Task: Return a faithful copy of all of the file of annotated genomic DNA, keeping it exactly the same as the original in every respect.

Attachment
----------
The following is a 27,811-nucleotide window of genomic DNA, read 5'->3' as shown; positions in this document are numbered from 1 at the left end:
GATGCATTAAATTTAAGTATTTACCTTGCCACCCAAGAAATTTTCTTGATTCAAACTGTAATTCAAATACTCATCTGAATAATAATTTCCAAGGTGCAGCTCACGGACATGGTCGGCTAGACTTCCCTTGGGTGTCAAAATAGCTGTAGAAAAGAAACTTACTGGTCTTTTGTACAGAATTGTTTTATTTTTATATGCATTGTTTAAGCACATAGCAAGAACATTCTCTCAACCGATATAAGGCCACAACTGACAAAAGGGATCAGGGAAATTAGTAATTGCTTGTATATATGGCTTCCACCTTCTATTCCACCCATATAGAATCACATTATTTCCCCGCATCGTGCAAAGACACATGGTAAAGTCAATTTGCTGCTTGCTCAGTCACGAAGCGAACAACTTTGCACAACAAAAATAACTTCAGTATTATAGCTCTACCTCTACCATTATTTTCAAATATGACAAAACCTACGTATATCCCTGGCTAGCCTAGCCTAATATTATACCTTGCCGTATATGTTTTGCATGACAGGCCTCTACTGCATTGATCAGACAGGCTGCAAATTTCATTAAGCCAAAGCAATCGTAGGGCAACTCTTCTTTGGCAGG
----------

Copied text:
The following is a 27,811-nucleotide window of genomic DNA, read 5'->3' as shown; positions in this document are numbered from 1 at the left end:
GATGCATTAAATTTAAGTATTTACCTTGCCACCCAAGAAATTTTCTTGATTCAAACTGTAATTCAAATACTCATCTGAATAATAATTTCCAAGGTGCAGCTCACGGACATGGTCGGCTAGACTTCCCTTGGGTGTCAAAATAGCTGTAGAAAAGAAACTTACTGGTCTTTTGTACAGAATTGTTTTATTTTTATATGCATTGTTTAAGCACATAGCAAGAACATTCTCTCAACCGATATAAGGCCACAACTGACAAAAGGGATCAGGGAAATTAGTAATTGCTTGTATATATGGCTTCCACCTTCTATTCCACCCATATAGAATCACATTATTTCCCCGCATCGTGCAAAGACACATGGTAAAGTCAATTTGCTGCTTGCTCAGTCACGAAGCGAACAACTTTGCACAACAAAAATAACTTCAGTATTATAGCTCTACCTCTACCATTATTTTCAAATATGACAAAACCTACGTATATCCCTGGCTAGCCTAGCCTAATATTATACCTTGCCGTATATGTTTTGCATGACAGGCCTCTACTGCATTGATCAGACAGGCTGCAAATTTCATTAAGCCAAAGCAATCGTAGGGCAACTCTTCTTTGGCAGG